Idris AbdulwahabPro Student 2,902 Points
Please note that this is a follow up question. I made the argument for D20 generic in class Hand. And then I included it as an argument in the classmethod instance in roll. But i'm still not getting through. Please help to look it up. Regards.
import random class Die: def __init__(self, sides=2): if sides < 2: raise ValueError("Can't have fewer than two sides") self.sides = sides self.value = random.randint(1, sides) def __int__(self): return self.value def __add__(self, other): return int(self) + other def __radd__(self, other): return self + other class D20(Die): def __init__(self): super().__init__(sides=20)
from dice import D20 class Hand(list): def __init__(self, size = 0, new_roll = None, *args, **kwargs): super().__init__() for _ in range(size): self.append(new_roll()) @classmethod def roll(cls, size): return cls(Hand(size, D20)) @property def total(self): return sum(self)
Schaffer Robichaux21,722 Points
I was able to catch up on what Steven Parker was describing to your earlier and I hope I can provide some help- but definitely not at the level Steven can.
I'll start with the mistakes I made that I recognize in your latest example as well - step by step:
class Hand(list): def __init__(self, size = 0, new_roll = None, *args, **kwargs): # 1. Why initialize more attributes here? super().__init__() # 2. If we are not overriding the init above , we don't need to call super(). to get list's methods for _ in range(size): # with 1. and 2. removed above, this logic is best suited inside a @classmethod self.append(new_roll())
@classmethod #3. This is required to make the method callable from 'Hand' def roll(cls, size): #4 What are the necessary arguments? return cls(Hand(size, D20))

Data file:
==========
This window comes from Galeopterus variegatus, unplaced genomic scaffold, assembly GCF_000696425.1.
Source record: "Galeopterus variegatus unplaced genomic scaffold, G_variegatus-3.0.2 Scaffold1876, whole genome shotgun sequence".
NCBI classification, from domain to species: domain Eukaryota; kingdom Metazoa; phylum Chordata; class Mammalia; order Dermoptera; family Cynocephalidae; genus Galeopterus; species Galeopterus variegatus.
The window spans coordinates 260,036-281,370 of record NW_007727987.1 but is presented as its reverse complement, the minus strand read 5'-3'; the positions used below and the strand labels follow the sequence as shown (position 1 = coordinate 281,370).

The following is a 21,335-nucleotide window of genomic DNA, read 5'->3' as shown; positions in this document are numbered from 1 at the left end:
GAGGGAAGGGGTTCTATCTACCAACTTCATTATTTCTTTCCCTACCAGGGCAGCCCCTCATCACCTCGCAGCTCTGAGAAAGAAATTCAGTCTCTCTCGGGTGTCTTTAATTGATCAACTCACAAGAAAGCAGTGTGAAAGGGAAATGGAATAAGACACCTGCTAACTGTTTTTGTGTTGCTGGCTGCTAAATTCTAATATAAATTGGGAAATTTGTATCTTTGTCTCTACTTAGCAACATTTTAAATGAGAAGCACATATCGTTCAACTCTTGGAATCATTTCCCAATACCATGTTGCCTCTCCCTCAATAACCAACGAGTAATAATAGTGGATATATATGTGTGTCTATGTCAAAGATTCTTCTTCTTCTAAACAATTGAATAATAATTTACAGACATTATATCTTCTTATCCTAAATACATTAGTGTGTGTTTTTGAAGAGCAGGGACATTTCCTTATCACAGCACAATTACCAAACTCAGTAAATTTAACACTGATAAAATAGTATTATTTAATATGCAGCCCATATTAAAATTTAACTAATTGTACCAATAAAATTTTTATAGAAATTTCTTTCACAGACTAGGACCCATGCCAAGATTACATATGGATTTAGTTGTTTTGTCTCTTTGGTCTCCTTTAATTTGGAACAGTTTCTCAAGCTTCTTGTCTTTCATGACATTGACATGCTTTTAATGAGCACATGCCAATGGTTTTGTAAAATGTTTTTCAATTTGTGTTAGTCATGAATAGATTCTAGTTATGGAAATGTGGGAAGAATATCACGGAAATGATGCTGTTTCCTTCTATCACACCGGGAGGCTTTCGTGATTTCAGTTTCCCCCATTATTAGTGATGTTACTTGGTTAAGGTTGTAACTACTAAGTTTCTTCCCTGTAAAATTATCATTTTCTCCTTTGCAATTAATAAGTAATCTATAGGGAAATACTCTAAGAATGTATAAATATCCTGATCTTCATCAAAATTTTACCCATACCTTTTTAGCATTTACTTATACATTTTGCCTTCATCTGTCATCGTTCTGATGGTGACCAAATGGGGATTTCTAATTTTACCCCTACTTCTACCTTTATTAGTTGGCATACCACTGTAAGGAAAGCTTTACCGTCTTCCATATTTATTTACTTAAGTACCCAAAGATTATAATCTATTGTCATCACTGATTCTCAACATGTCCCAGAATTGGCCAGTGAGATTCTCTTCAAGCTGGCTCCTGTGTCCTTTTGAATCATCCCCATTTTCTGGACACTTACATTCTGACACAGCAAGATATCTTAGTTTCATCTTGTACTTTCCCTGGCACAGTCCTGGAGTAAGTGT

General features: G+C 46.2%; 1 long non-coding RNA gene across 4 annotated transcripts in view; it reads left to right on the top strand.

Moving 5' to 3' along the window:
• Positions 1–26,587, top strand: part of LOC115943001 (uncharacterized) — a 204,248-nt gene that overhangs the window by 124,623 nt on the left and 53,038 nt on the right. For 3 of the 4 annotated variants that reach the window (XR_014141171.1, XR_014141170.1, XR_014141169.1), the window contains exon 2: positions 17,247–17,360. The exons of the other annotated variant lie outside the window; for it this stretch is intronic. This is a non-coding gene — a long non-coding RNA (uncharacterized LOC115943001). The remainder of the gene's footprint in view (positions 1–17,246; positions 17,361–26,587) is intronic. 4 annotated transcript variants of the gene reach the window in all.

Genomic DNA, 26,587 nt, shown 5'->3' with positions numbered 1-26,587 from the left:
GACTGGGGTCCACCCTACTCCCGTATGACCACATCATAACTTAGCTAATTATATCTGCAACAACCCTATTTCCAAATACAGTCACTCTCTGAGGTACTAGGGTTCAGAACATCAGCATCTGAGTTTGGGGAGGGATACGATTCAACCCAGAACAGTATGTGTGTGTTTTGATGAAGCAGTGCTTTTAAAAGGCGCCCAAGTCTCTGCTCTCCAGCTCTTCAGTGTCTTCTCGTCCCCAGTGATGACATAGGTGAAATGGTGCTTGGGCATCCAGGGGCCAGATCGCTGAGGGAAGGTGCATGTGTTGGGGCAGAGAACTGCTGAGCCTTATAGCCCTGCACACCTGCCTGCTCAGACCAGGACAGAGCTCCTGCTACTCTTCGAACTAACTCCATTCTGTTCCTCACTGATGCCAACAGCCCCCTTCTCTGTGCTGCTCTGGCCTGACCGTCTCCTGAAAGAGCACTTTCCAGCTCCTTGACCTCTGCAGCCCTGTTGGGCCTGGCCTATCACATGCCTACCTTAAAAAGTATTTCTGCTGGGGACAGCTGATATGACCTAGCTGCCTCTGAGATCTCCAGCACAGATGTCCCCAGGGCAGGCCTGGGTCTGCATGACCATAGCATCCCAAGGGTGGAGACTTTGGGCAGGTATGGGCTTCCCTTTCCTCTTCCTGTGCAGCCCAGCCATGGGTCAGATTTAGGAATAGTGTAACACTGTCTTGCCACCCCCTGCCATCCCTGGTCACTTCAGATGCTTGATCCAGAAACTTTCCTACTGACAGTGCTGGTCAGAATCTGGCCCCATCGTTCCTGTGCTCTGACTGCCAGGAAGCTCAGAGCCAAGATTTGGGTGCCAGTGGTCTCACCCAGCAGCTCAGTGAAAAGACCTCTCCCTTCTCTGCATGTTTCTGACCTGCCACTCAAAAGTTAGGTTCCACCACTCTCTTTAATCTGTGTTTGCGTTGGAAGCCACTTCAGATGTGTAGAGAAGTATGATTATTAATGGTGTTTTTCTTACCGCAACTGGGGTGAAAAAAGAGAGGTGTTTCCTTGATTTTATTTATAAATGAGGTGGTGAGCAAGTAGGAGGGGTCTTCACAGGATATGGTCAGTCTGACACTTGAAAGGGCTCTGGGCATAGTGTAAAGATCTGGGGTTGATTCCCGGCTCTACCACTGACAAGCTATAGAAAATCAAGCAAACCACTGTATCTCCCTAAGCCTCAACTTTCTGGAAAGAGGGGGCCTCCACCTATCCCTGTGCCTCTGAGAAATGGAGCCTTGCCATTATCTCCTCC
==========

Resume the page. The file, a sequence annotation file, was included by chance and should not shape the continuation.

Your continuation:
- 1. As was previously pointed out, you don't need to override the init method. I initially did that as well and found that it can easily create conflicting attributes with ancestors further up the chain.
- 2. If you are not overriding the initialization, there is no need to call .super() in order to get the methods available in the list class
- 3. call the @classmethod
- As we did not override the init with additional parameters, we need to provide all the necessary arguments here. You are correct in providing cls, size but we can also provide an argument that holds our D20 class, cls, size=2, dice_type=D20
So at this point we have:
from dice import D20 class Hand(list): @classmethod def roll(cls, size=2, dice_type=D20): #declare a variable that holds an empty list #loop through the range of your size argument #append you dice_type() object to the list #return your variable with the newly appended list
I am sure there are more eloquent way of solving the problem; however, this is the route that made the most sense to me. Hope this help and please comment again if you continue to run into trouble